Removing Barriers to Incident Command System Training

Incident commander vest Vanguard EMC is proud to introduce our new, free online course “Orientation to the Incident Command System” (ICS 100). How does it work? Simply take the course and follow through to the 20-question exam. Students who achieve over 80% on the online exam will be sent a digital certificate.

This course is available free of charge and at any time. It is self-directed and interactive with periodic knowledge checks to help learners reinforce their knowledge. It is designed to leave someone who has no previous knowledge of ICS with a ‘big picture’ overview of how and why ICS works. Time to completion will vary but should be a couple hours to a half-day for most participants.

Why should I learn about ICS?

ICS is the standard for managing the incidents requiring multiple agencies across North America. Its effectiveness in practice, like that of email or a fax machine, is tied to how many people have adopted it into use. Promoting the adoption of ICS among Canadians is an objective of Vanguard EMC.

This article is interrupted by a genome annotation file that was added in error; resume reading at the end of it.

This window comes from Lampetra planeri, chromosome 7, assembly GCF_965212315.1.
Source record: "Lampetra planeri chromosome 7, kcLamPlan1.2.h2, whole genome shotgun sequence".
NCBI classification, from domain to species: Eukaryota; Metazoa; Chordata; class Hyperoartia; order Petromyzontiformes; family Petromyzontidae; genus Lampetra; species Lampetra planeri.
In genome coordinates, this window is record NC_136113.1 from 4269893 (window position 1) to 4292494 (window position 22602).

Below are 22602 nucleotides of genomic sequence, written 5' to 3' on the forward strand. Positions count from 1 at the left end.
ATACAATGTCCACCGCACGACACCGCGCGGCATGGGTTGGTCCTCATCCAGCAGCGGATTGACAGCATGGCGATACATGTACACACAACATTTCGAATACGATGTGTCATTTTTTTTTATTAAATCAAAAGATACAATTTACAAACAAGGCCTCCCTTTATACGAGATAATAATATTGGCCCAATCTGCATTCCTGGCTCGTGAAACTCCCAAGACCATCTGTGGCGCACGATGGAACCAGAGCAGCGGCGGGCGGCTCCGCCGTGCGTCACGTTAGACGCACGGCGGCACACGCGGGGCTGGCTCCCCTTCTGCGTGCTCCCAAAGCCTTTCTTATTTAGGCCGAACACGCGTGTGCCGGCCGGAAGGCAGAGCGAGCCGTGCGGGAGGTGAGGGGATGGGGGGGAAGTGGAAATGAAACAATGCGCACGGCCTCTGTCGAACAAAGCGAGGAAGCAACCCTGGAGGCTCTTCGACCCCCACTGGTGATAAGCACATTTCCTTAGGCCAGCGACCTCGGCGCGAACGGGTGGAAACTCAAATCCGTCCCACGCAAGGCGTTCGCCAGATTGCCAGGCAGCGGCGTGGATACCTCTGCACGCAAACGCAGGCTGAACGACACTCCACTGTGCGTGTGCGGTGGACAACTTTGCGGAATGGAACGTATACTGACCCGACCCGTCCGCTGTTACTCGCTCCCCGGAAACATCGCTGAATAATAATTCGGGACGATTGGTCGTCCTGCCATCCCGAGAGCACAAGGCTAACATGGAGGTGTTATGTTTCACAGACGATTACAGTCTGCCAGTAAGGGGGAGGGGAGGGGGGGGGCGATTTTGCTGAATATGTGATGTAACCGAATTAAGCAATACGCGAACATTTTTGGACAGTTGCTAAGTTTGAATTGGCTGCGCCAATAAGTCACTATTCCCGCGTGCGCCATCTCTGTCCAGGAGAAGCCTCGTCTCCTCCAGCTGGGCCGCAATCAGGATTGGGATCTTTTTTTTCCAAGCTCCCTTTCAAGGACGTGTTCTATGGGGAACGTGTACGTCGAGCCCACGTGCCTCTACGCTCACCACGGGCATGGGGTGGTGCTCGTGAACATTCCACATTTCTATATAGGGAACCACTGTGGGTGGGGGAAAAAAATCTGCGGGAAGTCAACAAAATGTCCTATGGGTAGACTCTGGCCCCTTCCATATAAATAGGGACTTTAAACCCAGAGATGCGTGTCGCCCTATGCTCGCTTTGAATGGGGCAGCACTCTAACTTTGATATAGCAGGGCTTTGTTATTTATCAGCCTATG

In Canada, ICS was first adopted as a way to coordinate efforts among many organizations in fighting forest fires on the West Coast. Since then, it has grown to encompass all first response organizations, including paramedics, police and firefighters. It is quickly becoming the norm for proactive private companies and government departments to use ICS in their emergency planning. Operations Chief vest

Vanguard EMC and ICS

Vanguard EMC’s objectives in providing free training are threefold. First, we aim to raise awareness and understanding of the Incident Command System in Canada among professionals who do not work in emergency management. Second, we want to lower barriers to ICS implementation for organizations. The online option will give planners the ability to quickly introduce many in their workforce to the concepts of ICS. Third, we hope to provide a sample of Vanguard EMC’s expertise to a broader audience and encourage you to enrol in our more advanced training.

Professionals who want to know more about ICS are welcome to register for our ICS 200, 300 and 400 level courses or a related course in emergency management, listed here. In addition to training, Vanguard EMC offers auditing and consulting services in emergency management and business continuity.

 

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DRI CANADA Lifetime Achievement Award 2015 – Brian Miller

Award Ceremony at WCDM

Brian Miller takes the stage at WCDM to accept the 2015 DRI CANADA Lifetime Achievement Award.